More and more I see both in job request, and in general overall conversations – that MS (or probably any technology) developers tend to get really wrapped around what technology they are using vs. understanding the core software development/craftsmanship.
The common thing I will hear is ‘do you know Sharepoint’, or ‘do you know MVC’, ‘do you know Unity’, etc… Quite honestly, I think any developer who has a firm grasp of software principles and patterns can easily pick up and learn these technologies.
On the flip side, what I tend to notice though is that these solutions are typically cobbled together and not really designed properly. This leads to a tangled code mess, lack of good testing, etc… and the projects quickly become unwieldy.
I’ve seen this both in a few webform projects as well as a silverlight project. The concentration was on ‘using ajax’ or ‘knowing how to use a GridView’ – and meanwhile the entire application was very poorly constructed – with 1000 line code behind files and data access inside the code behind. There wasn’t an SRP or cohesion in the code base. The result was buggy and hard to maintain code. Performance issues crept in from every side. Whether or not you use webforms or not, there is such a thing as proper construction and design patterns. Within a few moments of inspecting the code, I saw three or four different signs of how some composition and layering would help.
The other example was with Silverlight. The core focus was on ‘RIA Services’ and ‘Telerik’ and ‘MEF’. All very important tools – and yet, the lack of layering, no DTO, etc… was a cause of problems. One database change would wreck the entire app as this code generated entities were used all throughout the code. This was done to be ‘RAD’ and yet by not properly separating out these features it caused it to be brittle and difficult to manage. Checking in a database change caused build errors across the entire app.
The one positive was the use of MVVM. That said, I think knowing MVVM, composition, design patterns, loose coupling, how to write tests, etc… are much better things to be grasping than ‘do you know Sharepoint’ or ‘Silverlight’. Understanding source control systems – like merging, branching, etc… are far more useful than just ‘knowing git’ or ‘knowing TFS’.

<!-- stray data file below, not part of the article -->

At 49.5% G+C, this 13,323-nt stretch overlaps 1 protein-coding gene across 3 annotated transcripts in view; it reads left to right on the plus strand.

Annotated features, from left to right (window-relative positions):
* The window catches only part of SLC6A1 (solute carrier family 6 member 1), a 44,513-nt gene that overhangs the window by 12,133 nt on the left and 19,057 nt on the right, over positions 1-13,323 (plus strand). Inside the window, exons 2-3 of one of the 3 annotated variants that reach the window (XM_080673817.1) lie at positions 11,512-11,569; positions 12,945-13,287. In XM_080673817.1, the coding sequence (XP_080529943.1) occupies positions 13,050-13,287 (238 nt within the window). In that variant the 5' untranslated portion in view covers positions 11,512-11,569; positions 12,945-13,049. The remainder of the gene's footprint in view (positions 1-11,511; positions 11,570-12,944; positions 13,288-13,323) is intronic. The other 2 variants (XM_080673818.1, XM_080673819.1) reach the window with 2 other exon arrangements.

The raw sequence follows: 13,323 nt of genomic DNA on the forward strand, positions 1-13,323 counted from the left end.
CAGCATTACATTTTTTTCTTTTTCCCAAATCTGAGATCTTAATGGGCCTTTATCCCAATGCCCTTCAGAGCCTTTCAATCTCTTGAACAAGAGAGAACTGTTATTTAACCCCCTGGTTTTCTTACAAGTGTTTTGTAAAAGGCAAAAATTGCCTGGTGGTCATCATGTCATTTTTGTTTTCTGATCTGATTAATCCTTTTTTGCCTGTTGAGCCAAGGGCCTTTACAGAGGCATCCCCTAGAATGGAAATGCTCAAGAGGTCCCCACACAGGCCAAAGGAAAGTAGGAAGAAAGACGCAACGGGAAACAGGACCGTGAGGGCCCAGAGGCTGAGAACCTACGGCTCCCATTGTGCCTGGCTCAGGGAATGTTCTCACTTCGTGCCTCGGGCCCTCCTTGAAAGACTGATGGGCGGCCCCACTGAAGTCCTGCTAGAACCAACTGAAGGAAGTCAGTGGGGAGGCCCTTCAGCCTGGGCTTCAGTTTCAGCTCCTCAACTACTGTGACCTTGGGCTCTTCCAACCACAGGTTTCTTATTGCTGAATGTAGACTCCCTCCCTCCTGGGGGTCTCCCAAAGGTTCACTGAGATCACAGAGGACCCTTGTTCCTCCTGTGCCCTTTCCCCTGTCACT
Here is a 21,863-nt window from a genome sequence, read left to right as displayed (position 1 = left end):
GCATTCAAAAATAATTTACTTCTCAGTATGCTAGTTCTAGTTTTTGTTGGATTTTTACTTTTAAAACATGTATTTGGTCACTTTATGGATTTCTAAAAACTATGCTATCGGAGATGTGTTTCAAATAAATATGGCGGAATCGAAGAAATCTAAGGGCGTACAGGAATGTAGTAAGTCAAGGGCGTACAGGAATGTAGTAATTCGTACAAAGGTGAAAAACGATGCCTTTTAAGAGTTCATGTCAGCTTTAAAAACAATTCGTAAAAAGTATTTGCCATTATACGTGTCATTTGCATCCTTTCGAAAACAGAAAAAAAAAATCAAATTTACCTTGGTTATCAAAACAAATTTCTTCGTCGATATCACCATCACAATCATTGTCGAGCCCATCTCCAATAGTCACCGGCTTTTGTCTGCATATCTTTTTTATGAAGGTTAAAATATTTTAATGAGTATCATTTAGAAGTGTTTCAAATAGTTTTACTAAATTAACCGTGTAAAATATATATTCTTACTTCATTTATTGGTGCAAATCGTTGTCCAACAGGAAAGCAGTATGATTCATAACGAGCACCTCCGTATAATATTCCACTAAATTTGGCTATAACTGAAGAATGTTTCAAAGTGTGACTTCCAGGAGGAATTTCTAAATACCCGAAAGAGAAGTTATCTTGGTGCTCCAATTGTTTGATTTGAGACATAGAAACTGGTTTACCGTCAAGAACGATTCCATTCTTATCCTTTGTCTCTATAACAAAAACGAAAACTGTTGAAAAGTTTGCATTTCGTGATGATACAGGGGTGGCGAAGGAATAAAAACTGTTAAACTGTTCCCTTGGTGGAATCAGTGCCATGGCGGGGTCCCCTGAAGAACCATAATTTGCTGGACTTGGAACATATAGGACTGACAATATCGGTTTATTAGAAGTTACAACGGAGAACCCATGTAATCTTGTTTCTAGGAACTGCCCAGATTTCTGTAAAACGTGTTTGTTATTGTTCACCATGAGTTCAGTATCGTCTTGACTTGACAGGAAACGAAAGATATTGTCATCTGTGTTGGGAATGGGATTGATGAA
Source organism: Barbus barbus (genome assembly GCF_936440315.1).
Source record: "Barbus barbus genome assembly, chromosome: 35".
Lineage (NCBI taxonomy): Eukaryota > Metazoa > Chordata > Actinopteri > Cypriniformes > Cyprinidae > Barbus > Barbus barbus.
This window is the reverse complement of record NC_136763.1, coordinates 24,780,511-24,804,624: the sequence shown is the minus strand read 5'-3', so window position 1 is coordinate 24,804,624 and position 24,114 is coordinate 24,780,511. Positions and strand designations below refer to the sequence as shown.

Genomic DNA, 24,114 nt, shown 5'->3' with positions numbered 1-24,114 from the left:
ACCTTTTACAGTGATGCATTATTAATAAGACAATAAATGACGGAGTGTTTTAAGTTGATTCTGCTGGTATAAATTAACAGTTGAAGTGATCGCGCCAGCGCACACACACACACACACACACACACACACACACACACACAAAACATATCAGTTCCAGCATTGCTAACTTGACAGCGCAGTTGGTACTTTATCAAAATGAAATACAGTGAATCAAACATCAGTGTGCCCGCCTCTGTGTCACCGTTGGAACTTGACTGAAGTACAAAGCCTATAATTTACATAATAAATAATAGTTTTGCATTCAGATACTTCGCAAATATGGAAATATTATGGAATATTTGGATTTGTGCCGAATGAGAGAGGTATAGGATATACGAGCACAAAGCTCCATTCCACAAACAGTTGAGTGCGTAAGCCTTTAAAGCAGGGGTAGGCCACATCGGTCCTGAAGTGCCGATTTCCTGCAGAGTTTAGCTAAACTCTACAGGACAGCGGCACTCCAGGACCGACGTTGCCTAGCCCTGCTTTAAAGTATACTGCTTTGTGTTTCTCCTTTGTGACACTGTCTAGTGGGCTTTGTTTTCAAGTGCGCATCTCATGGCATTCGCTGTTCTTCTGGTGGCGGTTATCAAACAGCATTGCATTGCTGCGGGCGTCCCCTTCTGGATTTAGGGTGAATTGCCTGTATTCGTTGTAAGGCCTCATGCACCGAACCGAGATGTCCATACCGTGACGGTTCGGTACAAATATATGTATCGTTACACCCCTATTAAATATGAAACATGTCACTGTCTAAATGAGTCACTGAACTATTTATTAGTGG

I encourage developers to disassociate themselves from being ‘specialists’ in a particular technology and really understand software craftsmanship. Not just ‘knowing’ what SOLID is – but applying something like SOLID even when working with whatever technology or tool your using. Not all tools are bad, I might add, some tools help at least spot issues and make developers think – ie. FXCop – I’ve been on a product using it, and it can be very particular about the syntax and code use. Certainly it might slow down a sloppy developer, yet it means the rest of the team is working with a code base that has checks and balances. The main premise is that we are building code with craftsmanship at it’s core, regardless of what web or desktop technology was chosen to be used.
Quite honestly, the best possible development environment is one where you have some senior staff members who can do code reviews, discuss proper design, etc… Projects that attempt to cut corners and not have these valuable resources in place, end up really shooting themselves in the foot. I hear sometimes the same old adage, ‘well we can’t afford to spend time writing tests’ – and quite honestly, I think the answer is ‘you can’t afford NOT to be writing tests’. Tests uncover design flaws and bugs – they are proactive – they provide a place to review how the code works, etc…
I’ll last just suggest that perhaps the next book you pick up might be something like ‘Clean Code’ by Bob Martin vs. some book on ‘Silverlight’, or whatever the latest greatest fad is. The principle and concepts of understanding how to write good clean code will take you much further than knowing just a particular technology. If you want to be a specialist, specialize in being a software craftsman. Lastly, be careful wrapping your head in a particular technology and throwing out your good sense of building software. ie. many of these API’s are not designed to be just exposed and used directly. Encapsulate what varies, maintain SRP, look for flaws in the design that later will lead to a more cohesive and manageable code base for you and your team.